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On-line version ISSN 1806-4841
An. Bras. Dermatol. vol.84 no.5 Rio de Janeiro Sept./Oct. 2009
A prospective, randomized, open and comparative study to evaluate the safety and efficacy of blue light treatment versus a topical benzoyl peroxide 5% formulation in patients with acne grade II and III
Lúcia H. F. de ArrudaI; Vanessa KodaniII; Antonio Bastos FilhoIII; Carla Bassanezi MazzaroIV
IHead of the Service of Dermatology,
Hospital Escola Celso Pierro - Faculdade de Medicina da Pontifícia Universidade
Católica de Campinas (PUC-Campinas) Campinas (SP), Brazil
IISpecialization in Clinical Research, Service of Dermatology, Hospital Escola Celso Pierro - Faculdade de Medicina da Pontifícia Universidade Católica de Campinas (PUC-Campinas) Campinas (SP), Brazil
IIIAssistant, Service of Dermatology, Hospital Escola Celso Pierro - Faculdade de Medicina da Pontifícia Universidade Católica de Campinas (PUC-Campinas) Campinas (SP), Brazil
IVDermatologist Campinas - SP, Brazil
Many acne patients improve after exposure to sunlight and there are many reports
about the efficacy of blue light phototherapy on acne lesions.
OBJECTIVES - The purpose of this study was to evaluate efficacy and safety of blue light treatment versus topical benzoyl peroxide 5% formulation in patients with acne grades II and III.
METHODS - Sixty volunteers with facial acne were included and evaluated in 5 visits: the first one for screening, another 3 held on days 7, 14 and 28 of treatment, and the last one after 14 days of the end of treatment.
Thirty of them were irradiated with Blue Light (8 times, twice a week) and the other thirty were treated with topical Benzoyl Peroxide 5% formulation, auto-applied twice a day, every day. We assessed the severity of acne by counting the lesions and analyzing the photographs.
RESULTS - The improvement achieved by the blue light was the same as the one with benzoyl peroxide, regardless of the type of lesion (p> 0.05). Otherwise, the side effects were less frequent in the group treated with blue light.
CONCLUSIONS - Blue light irradiation was as effective as Benzoyl Peroxide in acne treatment grades II and III but there were fewer side effects.
Keywords: Acne vulgaris; Benzoyl peroxide; Phototherapy
Acne is a chronic inflammatory disease of pilosebaceous unit and affects approximately 80% of the young population. Abnormalities to the formation and differentiation of pilosebaceous follicle cells result in hyperkeratinization of the duct, with consequent accumulation of lumen cells, which associated with retention of sebaceous secretion forms the comedones, which are the initial acne lesions. This medium becomes prone to the development of bacteria, especially Propionibacterium acnes (P. acnes), which modifies the lipid composition of the sebum. Moreover, immune response of P. acnes and hyperseborrheia with its proinflammatory lipids seem to be involved in the formation of the inflammatory process that cause papules, pustules and nodules1,2.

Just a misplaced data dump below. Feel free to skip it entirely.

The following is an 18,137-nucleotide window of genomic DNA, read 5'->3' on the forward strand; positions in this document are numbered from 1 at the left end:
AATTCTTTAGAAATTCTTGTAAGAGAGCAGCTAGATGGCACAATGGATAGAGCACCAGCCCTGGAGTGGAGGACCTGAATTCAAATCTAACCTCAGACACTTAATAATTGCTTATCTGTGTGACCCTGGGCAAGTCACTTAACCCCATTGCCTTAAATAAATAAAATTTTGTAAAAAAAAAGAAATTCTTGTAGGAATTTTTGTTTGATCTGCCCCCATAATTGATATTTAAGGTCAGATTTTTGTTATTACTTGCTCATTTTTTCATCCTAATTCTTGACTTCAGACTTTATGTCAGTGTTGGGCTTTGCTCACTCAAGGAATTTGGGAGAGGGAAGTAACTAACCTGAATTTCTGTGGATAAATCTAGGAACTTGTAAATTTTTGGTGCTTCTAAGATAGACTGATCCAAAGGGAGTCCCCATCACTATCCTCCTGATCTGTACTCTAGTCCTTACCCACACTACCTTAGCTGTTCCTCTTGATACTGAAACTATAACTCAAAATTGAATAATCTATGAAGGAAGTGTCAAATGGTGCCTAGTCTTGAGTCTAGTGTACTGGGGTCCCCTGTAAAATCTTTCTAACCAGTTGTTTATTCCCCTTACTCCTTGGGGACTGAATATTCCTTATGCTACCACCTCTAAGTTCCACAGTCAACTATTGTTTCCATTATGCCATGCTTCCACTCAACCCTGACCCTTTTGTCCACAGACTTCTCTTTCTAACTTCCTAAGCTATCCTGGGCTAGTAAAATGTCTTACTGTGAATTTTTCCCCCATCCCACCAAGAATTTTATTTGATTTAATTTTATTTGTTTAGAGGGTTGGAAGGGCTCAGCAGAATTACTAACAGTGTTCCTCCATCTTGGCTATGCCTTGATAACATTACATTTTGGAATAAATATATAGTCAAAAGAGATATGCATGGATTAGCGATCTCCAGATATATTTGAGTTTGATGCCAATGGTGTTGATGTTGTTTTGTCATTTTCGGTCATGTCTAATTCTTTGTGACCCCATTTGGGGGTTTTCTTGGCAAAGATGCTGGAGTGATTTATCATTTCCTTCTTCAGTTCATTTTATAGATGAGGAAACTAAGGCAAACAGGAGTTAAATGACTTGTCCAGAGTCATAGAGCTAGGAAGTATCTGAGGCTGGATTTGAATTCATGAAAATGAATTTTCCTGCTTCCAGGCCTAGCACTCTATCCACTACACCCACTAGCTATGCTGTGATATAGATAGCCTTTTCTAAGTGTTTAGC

The classical treatment advocated for acne seems to correct one or more factors involved in the genesis of the process. The choice will depend on the severity and extension of the disease. Poorly inflammatory and non-extensive clinical presentations are treated in general with topical medication: benzoyl peroxide, retinoid acids or azelaic acid. For more severe and extensive cases systemic drugs are used: antibiotics, anti-androgens or isotretinoin 3-7. All these modalities are well known and have precise indications for inhibition and regulation of sebaceous production; however, they may occasionally trigger non-tolerable adverse effects such as severe dryness of the mucosa and the skin, increase in levels of triglycerides and cholesterol and teratogenesis induced by isotretinoin. Another important aspect is the onset of bacterial resistance in the presence of erythromycin and tetracycline and its derivates 8, which limit its use, in addition to refusal to use some of these drugs by the patient.
Many patients, regardless of the treatment, describe clear improvement of acne when they are exposed to sunlight 9,10. Thus, many studies have demonstrated that visible light is an alternative and effective way to treat acne 11-15. This result may be explained by the production of porphyrins, specially uroporphyrins, coproporphyrins and protoporphyrins IX 16 by P. acnes. Protoporphyrins may absorb light and thus promote a photodynamic reaction that induces to bacterial destruction. Within this context, Blue Light, which has 407 to 420 nm wave length, can also activate these porphyrins and produce the same photodynamic reaction 17. Therefore, treatment with light can be effective in acne, because it causes selective damage to pilosebaceous unit and destruction of P. acnes, without producing visible damage around it. Recently, it has been demonstrated that P. acnes radiation with UVA rays and Blue Light can modify transmembrane proton inflow of the bacteria, and induce cell damage by modifying intracellular pH 18. An important aspect of Light Blue is that differently from ultraviolet radiation from the sun, it is not carcinogenic.
Concerning topical medication, benzoyl peroxide 5% is a classical formulation to treat inflammatory acne. It may be used as monotherapy or as combined therapy with other drugs, both topical and systemic, at concentrations that range from 5% to 10%. The concentration of 5% produces less local irritation and may be applied twice a day. In these concentrations, benzoyl peroxide has anti-inflammatory and antibacterial action and for this reason, it is used to treat inflammatory acne grades II or III. 3-6
In view of this knowledge, the authors decided to carry out a study to check safety and efficacy of Blue Light as a treatment modality of inflammatory acne grades II or III, comparing it to treatment with Benzoyl peroxide at 5%.
MATERIAL AND METHODS
The study was open prospective randomized comparative and included patients with inflammatory acne lesions grades II or III, according to the classification of the Brazilian Group of Acne, seen consecutively between November 2006 and September 2007. The protocol was submitted and approved by the Clinical Research Ethics Committee, PUC Campinas (N.491/06).